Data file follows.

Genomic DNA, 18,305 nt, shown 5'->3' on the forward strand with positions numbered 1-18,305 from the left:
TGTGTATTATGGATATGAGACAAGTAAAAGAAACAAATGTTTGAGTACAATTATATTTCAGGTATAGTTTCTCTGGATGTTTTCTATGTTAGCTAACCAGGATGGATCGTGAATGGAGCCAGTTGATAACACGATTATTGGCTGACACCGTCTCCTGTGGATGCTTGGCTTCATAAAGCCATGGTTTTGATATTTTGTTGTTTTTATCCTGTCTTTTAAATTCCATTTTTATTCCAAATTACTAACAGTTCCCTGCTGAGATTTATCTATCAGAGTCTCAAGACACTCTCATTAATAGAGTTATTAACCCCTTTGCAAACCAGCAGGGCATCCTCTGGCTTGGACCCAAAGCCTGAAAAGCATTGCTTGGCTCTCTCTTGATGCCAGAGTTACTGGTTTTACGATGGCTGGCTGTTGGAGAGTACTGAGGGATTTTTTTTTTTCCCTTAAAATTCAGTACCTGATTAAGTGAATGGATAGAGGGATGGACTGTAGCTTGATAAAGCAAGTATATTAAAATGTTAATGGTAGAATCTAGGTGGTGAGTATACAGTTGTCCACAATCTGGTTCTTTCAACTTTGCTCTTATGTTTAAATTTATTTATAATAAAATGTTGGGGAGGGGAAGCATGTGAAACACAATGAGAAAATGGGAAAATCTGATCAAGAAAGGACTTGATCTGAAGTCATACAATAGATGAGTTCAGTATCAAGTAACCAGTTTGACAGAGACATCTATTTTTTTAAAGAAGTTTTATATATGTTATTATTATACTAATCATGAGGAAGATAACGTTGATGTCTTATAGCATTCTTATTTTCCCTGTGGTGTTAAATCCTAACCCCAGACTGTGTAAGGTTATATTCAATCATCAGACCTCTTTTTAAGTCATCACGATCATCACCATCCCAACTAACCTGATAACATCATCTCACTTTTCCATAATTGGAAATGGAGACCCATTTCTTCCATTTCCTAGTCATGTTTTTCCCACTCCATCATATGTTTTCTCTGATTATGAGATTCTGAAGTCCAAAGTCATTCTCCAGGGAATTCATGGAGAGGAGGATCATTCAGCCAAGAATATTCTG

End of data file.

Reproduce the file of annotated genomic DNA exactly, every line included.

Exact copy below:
Genomic DNA, 18,305 nt, shown 5'->3' on the forward strand with positions numbered 1-18,305 from the left:
TGTGTATTATGGATATGAGACAAGTAAAAGAAACAAATGTTTGAGTACAATTATATTTCAGGTATAGTTTCTCTGGATGTTTTCTATGTTAGCTAACCAGGATGGATCGTGAATGGAGCCAGTTGATAACACGATTATTGGCTGACACCGTCTCCTGTGGATGCTTGGCTTCATAAAGCCATGGTTTTGATATTTTGTTGTTTTTATCCTGTCTTTTAAATTCCATTTTTATTCCAAATTACTAACAGTTCCCTGCTGAGATTTATCTATCAGAGTCTCAAGACACTCTCATTAATAGAGTTATTAACCCCTTTGCAAACCAGCAGGGCATCCTCTGGCTTGGACCCAAAGCCTGAAAAGCATTGCTTGGCTCTCTCTTGATGCCAGAGTTACTGGTTTTACGATGGCTGGCTGTTGGAGAGTACTGAGGGATTTTTTTTTTTCCCTTAAAATTCAGTACCTGATTAAGTGAATGGATAGAGGGATGGACTGTAGCTTGATAAAGCAAGTATATTAAAATGTTAATGGTAGAATCTAGGTGGTGAGTATACAGTTGTCCACAATCTGGTTCTTTCAACTTTGCTCTTATGTTTAAATTTATTTATAATAAAATGTTGGGGAGGGGAAGCATGTGAAACACAATGAGAAAATGGGAAAATCTGATCAAGAAAGGACTTGATCTGAAGTCATACAATAGATGAGTTCAGTATCAAGTAACCAGTTTGACAGAGACATCTATTTTTTTAAAGAAGTTTTATATATGTTATTATTATACTAATCATGAGGAAGATAACGTTGATGTCTTATAGCATTCTTATTTTCCCTGTGGTGTTAAATCCTAACCCCAGACTGTGTAAGGTTATATTCAATCATCAGACCTCTTTTTAAGTCATCACGATCATCACCATCCCAACTAACCTGATAACATCATCTCACTTTTCCATAATTGGAAATGGAGACCCATTTCTTCCATTTCCTAGTCATGTTTTTCCCACTCCATCATATGTTTTCTCTGATTATGAGATTCTGAAGTCCAAAGTCATTCTCCAGGGAATTCATGGAGAGGAGGATCATTCAGCCAAGAATATTCTG